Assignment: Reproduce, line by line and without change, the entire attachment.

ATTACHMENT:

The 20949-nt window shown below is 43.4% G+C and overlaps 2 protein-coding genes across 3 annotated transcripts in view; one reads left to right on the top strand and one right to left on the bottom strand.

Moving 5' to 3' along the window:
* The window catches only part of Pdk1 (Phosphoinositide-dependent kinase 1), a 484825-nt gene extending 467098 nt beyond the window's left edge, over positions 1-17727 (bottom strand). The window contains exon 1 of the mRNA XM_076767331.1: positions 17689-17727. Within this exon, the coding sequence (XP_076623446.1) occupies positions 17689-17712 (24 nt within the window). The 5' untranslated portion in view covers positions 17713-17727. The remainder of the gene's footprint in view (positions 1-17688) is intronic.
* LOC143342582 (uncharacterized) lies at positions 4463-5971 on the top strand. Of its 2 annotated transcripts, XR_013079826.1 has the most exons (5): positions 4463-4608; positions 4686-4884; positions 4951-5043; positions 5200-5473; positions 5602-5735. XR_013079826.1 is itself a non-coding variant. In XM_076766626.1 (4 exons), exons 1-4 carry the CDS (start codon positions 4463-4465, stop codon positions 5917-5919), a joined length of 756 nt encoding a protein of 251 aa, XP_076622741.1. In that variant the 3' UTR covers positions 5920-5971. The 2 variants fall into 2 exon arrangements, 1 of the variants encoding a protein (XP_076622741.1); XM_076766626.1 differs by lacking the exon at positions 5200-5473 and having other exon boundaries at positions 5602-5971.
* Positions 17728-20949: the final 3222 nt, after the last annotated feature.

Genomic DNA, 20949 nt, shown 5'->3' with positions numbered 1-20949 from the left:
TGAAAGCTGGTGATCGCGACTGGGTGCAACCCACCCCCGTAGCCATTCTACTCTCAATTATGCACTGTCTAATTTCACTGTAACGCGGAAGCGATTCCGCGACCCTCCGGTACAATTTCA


The 20949-nt window shown below is 43.4% G+C and overlaps 2 protein-coding genes across 3 annotated transcripts in view; one reads left to right on the top strand and one right to left on the bottom strand.

Moving 5' to 3' along the window:
* The window catches only part of Pdk1 (Phosphoinositide-dependent kinase 1), a 484825-nt gene extending 467098 nt beyond the window's left edge, over positions 1-17727 (bottom strand). The window contains exon 1 of the mRNA XM_076767331.1: positions 17689-17727. Within this exon, the coding sequence (XP_076623446.1) occupies positions 17689-17712 (24 nt within the window). The 5' untranslated portion in view covers positions 17713-17727. The remainder of the gene's footprint in view (positions 1-17688) is intronic.
* LOC143342582 (uncharacterized) lies at positions 4463-5971 on the top strand. Of its 2 annotated transcripts, XR_013079826.1 has the most exons (5): positions 4463-4608; positions 4686-4884; positions 4951-5043; positions 5200-5473; positions 5602-5735. XR_013079826.1 is itself a non-coding variant. In XM_076766626.1 (4 exons), exons 1-4 carry the CDS (start codon positions 4463-4465, stop codon positions 5917-5919), a joined length of 756 nt encoding a protein of 251 aa, XP_076622741.1. In that variant the 3' UTR covers positions 5920-5971. The 2 variants fall into 2 exon arrangements, 1 of the variants encoding a protein (XP_076622741.1); XM_076766626.1 differs by lacking the exon at positions 5200-5473 and having other exon boundaries at positions 5602-5971.
* Positions 17728-20949: the final 3222 nt, after the last annotated feature.

Genomic DNA, 20949 nt, shown 5'->3' with positions numbered 1-20949 from the left:
TGAAAGCTGGTGATCGCGACTGGGTGCAACCCACCCCCGTAGCCATTCTACTCTCAATTATGCACTGTCTAATTTCACTGTAACGCGGAAGCGATTCCGCGACCCTCCGGTACAATTTCA